No more manual Minis!

Boss Stefanie Wurst confirms it's auto-only from now on

By Matt Bird / Tuesday, 5 September 2023 / Loading comments

Following the reveal of the new Mini Cooper EV, boss of the company Stefanie Wurst has confirmed to Top Gear that there will be no more manual versions – even when the petrol powered version arrives. It means the recent JCW 1to6 Edition is the last six-speed manual Mini to make production, so it probably was quite a good idea to nab one of those. The recent Bulldog Racing Edition has a claim to fame, too, though as an aftermarket overhaul rather than a factory model it’s a slightly different prospect. Looks even more appealing given this news, however.

Because manual Minis were good. Manual Minis are good. Perhaps the shift didn’t snick through the gate like a Civic Type R, but compared to some long winded gearchanges in French and German hot hatch they weren’t bad at all. Your correspondent owns one, and even after a dozen years of use the shift remains satisfying. There have been better manual gearboxes, yes, but plenty more that aren’t so good. It plays so well to the cheeky character of a Mini, too, pretending you’re in The Italian Job (or on a special stage) when shifting as fast as possible or getting the downshift just right. The overrun burbles are just better in a manual, too.

Sad news for fans, then, if somewhat inevitable given the way things are moving. It would be a surprise to find that the manual outsold the auto for the previous generation in any variant, and with the shift to electric the DIY gearbox had to go at some point. On the plus side, it means that there are more than 20 years and three generation of manual Minis to pick up secondhand to remind you just how good they can be. Take that from someone who never saw themselves as a Mini owner and now is all too attached – they’re great fun. Still relatively affordable, too, which seems unlikely to last…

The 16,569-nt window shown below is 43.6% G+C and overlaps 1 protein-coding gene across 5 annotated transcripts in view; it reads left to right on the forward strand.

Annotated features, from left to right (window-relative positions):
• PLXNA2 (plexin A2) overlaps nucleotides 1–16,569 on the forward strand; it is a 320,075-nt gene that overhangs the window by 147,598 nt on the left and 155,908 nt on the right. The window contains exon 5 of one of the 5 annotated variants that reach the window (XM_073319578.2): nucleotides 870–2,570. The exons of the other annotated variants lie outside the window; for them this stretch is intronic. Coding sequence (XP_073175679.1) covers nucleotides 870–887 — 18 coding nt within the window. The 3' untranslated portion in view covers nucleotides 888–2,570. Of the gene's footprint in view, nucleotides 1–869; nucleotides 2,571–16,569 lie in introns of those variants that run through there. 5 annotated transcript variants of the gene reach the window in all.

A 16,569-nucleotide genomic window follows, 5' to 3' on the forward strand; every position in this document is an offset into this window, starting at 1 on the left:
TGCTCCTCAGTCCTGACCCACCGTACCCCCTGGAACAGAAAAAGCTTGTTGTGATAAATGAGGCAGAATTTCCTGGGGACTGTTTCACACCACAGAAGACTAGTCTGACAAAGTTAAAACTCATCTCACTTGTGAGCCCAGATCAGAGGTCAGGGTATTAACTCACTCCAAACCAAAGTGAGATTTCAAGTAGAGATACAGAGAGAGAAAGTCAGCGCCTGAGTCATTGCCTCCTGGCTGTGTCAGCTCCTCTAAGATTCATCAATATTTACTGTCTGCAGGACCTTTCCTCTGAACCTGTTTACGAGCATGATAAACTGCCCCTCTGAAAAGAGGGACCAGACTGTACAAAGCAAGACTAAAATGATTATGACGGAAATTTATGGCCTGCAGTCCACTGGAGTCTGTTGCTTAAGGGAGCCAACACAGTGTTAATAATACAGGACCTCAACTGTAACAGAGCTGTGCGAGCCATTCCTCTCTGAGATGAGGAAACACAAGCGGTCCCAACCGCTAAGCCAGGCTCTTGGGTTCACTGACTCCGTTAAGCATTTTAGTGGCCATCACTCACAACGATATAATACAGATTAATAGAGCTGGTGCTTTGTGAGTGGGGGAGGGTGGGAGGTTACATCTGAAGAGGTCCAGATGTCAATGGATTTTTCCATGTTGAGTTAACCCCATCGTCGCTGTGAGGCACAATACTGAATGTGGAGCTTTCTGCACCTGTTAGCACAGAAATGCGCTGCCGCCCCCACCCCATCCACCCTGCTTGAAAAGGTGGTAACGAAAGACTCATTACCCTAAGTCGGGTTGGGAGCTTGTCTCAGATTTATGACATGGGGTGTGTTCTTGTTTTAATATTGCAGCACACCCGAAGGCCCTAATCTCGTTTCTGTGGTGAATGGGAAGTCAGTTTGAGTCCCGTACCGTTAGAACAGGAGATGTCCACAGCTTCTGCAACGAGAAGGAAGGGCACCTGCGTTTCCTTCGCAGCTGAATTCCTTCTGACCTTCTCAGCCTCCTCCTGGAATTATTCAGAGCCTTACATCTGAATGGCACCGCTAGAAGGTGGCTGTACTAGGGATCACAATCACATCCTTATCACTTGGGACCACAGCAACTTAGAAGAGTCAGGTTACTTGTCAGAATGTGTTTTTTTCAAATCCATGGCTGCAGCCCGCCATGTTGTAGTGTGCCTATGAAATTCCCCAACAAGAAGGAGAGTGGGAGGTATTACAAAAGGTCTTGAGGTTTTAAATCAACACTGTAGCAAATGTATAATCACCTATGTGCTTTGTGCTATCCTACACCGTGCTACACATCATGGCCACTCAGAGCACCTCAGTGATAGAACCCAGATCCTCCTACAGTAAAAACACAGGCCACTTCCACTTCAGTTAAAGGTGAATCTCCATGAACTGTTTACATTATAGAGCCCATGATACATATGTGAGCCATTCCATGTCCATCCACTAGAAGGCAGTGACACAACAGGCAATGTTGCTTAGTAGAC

See this R53 Cooper S as proof. Electric Blue, low mileage, one owner, the limited slip diff and just £5,495. Or there’s British Racing Green, freshly serviced and MOT’d, for just £4,590. For hot hatches that look so good and drive so well, even with their issues, that’s not very much. Especially when you bear in mind how much a GP still is. The later R56 can be bought for even less, though you really want one of the later, 184hp Cooper S facelifts (from 2010) for a less trouble engine – this one is just £4k. And there are some really, really lovely ones out there: see this Reef Blue with Polar Cream example. Expensive, yes, but maybe worth it. Or how about one of the best GPs this specialist has seen? A real manual hot hatch gem, that one.

There’s fun to be found in the most recent, F56 generation, too – if you know where to look. The JCW Challenge was a proper pocket rocket hero, with Nitron suspension, a Quaife limited slip diff, Michelin Cup 2s, better brakes and lighter wheels. Mini actually made just 53 – it was originally meant to be 100 – so they’re very rare these days. This one has been modified further, and looks a very fun way to spend £25k. Especially thanks to that manual gearbox…

  • Mini JCW 1to6 Edition salutes manual gearbox
  • Two-seat Mini returns with Bulldog Racing Edition

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